In these times of global upheaval, some segments of society can be forgotten as big stories compete for attention. Improving the lives of every member of our communities remains the priority for UNODC at all times when it comes to peace, justice and strong institutions, and that includes the circumstances of prisoners as they embark on skills training to provide them with a new chance in life.
This month in Tajikistan, UNODC's Prisoner Rehabilitation initiative, part of the Global Programme for the Implementation of the Doha Declaration, marked another milestone in working with the Tajik authorities to improve prospects for the social reintegration of prisoners.
Despite the widely understood notion that imprisonment should be designed to rehabilitate prisoners ahead of their release, rather than simply punish them for crimes committed, far too often countries lack the resources to put into place structured programmes to ensure lower chances of reoffending. In Kyrgyzstan, as in many parts of the world, this is a challenge for authorities with limited skills training production facilities hampering social reintegration ambitions. Indeed, out of the country's 9,000 prisoners, only 2,000 are currently involved in some form of work programme with a view to foster rehabilitation.
As the main United Nations platform on sustainable development, the High-Level Political Forum (HLPF) is an annual gathering of Member States designed to follow-up and review the 2030 Agenda for Sustainable Development. As in previous years, HLPF 2020 offers a platform to debate issues impacting the Sustainable Development Goals (SDGs), including successes and challenges; however, unlike former gatherings, this year has seen a largely virtual format, in response to COVID-19.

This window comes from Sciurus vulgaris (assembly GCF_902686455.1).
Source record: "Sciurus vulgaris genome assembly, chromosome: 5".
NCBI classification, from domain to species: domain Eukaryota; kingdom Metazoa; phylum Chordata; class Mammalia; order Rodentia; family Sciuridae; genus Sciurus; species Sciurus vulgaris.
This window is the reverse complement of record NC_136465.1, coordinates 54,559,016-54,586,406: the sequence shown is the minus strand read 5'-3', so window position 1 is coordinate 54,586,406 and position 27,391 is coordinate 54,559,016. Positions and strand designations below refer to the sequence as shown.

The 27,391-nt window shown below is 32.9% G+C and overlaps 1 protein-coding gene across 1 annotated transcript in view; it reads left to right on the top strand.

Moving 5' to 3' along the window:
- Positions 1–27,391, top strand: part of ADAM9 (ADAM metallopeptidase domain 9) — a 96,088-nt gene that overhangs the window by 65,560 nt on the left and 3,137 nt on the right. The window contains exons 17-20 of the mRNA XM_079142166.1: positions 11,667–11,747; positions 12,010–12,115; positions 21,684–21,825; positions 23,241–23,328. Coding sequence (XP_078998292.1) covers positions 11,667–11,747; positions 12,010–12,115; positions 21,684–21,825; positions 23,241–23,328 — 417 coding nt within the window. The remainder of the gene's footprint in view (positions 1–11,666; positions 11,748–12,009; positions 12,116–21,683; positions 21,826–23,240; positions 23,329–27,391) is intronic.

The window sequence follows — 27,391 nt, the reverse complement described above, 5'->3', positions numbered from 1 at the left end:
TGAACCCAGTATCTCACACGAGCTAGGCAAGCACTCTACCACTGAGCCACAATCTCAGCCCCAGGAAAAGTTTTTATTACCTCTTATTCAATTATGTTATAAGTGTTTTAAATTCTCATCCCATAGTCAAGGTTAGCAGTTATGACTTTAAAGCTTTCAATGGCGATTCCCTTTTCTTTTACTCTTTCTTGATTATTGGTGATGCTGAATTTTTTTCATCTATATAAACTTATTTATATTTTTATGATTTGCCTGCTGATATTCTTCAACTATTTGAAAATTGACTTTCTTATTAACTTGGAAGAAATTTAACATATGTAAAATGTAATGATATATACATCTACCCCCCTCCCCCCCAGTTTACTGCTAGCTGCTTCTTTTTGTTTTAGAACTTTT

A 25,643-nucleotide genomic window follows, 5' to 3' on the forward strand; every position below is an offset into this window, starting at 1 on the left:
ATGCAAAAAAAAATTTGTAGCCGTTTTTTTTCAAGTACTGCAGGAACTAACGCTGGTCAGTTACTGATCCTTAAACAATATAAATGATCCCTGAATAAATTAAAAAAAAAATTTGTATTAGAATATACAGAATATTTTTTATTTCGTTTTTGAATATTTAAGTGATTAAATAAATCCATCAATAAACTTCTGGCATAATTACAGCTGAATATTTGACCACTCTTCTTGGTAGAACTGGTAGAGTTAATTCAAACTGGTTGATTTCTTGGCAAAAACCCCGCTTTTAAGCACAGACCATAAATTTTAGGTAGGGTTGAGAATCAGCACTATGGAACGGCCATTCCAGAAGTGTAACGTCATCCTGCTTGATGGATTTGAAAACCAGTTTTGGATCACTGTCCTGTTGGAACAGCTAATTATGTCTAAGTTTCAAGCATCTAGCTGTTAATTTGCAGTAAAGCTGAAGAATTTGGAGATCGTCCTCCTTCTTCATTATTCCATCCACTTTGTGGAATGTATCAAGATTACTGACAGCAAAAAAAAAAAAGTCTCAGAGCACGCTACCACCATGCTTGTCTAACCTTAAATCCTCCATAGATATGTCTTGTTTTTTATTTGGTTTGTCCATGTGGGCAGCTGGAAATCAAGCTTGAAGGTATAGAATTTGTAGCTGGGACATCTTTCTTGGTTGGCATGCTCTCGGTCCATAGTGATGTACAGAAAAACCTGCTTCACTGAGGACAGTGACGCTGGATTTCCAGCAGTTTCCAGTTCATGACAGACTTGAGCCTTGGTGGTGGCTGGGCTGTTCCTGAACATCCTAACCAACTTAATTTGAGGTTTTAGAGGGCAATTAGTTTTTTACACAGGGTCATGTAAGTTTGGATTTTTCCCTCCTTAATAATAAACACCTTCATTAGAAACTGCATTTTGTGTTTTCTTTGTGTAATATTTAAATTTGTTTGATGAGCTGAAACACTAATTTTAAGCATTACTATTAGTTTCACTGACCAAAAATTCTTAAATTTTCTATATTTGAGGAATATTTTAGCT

The provision of work programmes in prisons is one of the most effective ways to support prisoners' successful reintegration into society, providing them with income and with relevant skills to find employment and help reduce their recidivism. Work programmes are sometimes associated with the creation of a brand of prison products, a measure that has been found reducing the social stigma associated to imprisonment, enhancing prisoners' self-esteem, while meeting consumers' demand for products that contribute to positive social goals.
With nearly 11 million people incarcerated at any given time across the globe, prison management and the treatment of prisoners are two essential areas within the criminal justice system. Critically, to ensure that imprisonment is used as an opportunity to correct rather than punish, prison administrations must be able to correctly classify prisoners - an important move which helps bolster their ability to rehabilitate and reduce reoffending.
Being able to correctly classify prisoners impacts an array of prison management aspects: it best determines the assessment of inmate risks; it improves the safety and security of prisoners, prison staff and the general public; it bolsters human rights-based custody; and, ultimately, it builds a more effective way of operating a prison system.